Malarial mosquitoes suppressed in experiments that mimic natural environments

H. Dunning,  Phys Org,  2021.

Researchers have shown “gene drive” technology, which spreads a genetic modification blocking female reproduction, works in natural-like settings. The team, led by researchers from Imperial College London, Polo GGB and Liverpool School of Tropical Medicine were able to suppress populations of a malaria-carrying mosquito in a year-long experiment mimicking natural environments. This is the first time a gene drive has been shown to be as effective as expected when tested in challenging ecological conditions over a long timescale. The results are published today in Nature Communications. Despite the reduction in malaria over recent decades, there were still 229 million cases of malaria in 2019—an increase on the previous year—and 409,000 deaths. Co-lead author of the study Dr. Drew Hammond, from the Department of Life Sciences at Imperial College London and the Johns Hopkins Malaria Research Institute, said: “The challenges facing malaria elimination have intensified in recent years, due in part to the spread of insecticide resistance and large gaps in funding for parts of sub-Saharan Africa.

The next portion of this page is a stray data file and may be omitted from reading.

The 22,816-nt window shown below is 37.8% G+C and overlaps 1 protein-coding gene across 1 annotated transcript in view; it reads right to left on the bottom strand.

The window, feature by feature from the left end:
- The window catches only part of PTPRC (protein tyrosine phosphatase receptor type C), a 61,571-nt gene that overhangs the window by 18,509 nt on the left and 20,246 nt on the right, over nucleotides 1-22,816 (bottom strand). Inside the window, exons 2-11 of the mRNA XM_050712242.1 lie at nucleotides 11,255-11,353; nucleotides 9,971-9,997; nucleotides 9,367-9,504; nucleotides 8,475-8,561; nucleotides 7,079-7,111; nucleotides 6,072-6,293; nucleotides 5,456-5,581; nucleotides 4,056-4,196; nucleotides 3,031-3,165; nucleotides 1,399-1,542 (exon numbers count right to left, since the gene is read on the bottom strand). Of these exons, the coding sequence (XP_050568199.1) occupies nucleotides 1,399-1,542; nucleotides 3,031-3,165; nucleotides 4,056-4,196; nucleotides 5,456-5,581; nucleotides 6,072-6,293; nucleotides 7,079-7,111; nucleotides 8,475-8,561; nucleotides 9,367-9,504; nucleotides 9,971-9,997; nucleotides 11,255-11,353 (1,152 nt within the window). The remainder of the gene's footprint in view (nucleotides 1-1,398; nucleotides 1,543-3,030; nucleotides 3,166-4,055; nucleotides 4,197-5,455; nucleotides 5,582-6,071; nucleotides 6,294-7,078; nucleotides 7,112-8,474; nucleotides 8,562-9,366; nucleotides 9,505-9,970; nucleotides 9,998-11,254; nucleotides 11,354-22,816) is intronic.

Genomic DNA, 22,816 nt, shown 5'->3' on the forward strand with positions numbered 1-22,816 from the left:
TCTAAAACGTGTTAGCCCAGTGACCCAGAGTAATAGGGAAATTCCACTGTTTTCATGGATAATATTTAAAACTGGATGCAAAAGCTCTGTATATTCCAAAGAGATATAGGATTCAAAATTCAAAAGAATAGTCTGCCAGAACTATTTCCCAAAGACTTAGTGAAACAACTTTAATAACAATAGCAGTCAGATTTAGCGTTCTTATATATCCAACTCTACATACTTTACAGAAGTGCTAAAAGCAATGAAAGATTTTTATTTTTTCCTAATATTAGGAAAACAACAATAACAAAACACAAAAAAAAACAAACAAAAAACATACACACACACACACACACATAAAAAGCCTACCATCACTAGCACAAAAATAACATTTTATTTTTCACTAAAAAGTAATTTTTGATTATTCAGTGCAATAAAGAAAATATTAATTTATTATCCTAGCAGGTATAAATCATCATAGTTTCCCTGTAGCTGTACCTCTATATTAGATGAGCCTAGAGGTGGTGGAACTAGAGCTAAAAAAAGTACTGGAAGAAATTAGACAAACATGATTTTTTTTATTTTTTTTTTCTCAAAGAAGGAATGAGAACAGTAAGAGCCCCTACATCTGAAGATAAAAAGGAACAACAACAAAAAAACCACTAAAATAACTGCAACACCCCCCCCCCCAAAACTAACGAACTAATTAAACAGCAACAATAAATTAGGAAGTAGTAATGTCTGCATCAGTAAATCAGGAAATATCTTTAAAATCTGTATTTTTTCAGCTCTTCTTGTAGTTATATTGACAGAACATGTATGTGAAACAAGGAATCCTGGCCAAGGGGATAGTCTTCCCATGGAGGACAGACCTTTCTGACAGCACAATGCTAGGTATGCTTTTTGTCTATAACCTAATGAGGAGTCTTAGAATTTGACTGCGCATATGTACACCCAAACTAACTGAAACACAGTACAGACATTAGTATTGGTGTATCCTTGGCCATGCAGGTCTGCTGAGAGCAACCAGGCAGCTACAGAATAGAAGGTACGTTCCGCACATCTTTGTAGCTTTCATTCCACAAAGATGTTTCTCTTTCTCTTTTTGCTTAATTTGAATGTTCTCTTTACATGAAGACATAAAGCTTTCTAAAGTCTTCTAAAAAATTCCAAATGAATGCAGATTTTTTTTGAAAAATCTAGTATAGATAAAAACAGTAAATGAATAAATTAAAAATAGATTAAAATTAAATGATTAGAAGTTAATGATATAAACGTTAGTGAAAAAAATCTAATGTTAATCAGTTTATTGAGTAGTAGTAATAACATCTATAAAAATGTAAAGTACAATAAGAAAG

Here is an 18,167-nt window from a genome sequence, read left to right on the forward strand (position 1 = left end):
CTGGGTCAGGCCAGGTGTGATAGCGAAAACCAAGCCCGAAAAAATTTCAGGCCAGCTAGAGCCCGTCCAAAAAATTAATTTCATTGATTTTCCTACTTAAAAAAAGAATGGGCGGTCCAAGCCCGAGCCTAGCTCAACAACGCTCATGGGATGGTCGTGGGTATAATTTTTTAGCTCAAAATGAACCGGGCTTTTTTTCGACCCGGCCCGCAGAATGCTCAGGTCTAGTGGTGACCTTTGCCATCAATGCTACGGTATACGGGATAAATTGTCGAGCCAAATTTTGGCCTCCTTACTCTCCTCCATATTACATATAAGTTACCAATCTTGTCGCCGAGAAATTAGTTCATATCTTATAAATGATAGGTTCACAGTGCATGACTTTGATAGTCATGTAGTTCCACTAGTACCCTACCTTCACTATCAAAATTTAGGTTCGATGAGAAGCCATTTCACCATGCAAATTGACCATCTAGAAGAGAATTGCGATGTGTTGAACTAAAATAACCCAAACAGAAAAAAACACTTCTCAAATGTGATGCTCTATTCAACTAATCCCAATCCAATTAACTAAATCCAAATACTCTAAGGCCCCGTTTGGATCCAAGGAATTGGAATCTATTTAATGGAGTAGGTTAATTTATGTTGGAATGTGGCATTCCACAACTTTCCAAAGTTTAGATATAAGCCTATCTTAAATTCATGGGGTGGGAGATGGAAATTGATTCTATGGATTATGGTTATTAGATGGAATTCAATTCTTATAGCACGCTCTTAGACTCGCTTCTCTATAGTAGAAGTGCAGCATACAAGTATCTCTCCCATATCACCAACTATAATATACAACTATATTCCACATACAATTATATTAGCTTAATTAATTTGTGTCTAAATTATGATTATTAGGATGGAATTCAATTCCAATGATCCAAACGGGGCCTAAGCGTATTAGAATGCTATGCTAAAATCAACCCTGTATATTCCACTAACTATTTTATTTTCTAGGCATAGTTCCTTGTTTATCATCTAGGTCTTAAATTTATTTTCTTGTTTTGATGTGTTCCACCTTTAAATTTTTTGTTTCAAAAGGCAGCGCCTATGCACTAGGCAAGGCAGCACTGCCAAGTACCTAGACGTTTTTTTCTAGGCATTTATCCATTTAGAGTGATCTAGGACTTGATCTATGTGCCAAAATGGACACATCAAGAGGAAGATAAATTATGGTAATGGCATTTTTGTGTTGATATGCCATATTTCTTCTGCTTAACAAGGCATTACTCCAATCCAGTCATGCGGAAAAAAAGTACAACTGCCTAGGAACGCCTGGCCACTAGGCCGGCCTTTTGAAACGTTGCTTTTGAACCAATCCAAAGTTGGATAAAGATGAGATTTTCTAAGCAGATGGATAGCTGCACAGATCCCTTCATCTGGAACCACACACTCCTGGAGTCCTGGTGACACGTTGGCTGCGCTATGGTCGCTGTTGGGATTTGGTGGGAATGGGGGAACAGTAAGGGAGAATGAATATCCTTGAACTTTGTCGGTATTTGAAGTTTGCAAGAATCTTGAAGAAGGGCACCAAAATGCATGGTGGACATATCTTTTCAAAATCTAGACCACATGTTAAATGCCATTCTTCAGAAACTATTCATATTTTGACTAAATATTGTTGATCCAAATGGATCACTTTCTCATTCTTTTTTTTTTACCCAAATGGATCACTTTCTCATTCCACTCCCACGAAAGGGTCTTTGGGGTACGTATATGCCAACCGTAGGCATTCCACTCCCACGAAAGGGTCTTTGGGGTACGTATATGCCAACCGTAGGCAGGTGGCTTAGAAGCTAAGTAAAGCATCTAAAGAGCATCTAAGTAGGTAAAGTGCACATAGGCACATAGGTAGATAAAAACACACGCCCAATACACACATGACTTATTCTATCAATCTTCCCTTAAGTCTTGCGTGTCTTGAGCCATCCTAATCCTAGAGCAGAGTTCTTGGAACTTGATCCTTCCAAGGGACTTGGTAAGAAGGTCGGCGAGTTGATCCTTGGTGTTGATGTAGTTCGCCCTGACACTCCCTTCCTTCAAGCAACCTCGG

More related to this:

Gene drives to fight malaria: current state and future directions

Gene drive turns mosquitoes into malaria fighters

Here’s the Plan to End Malaria With Crispr-Edited Mosquitoes

Using gene drive technologies to control vector-borne infectious diseases

Fighting malaria with genetically modified mosquitoes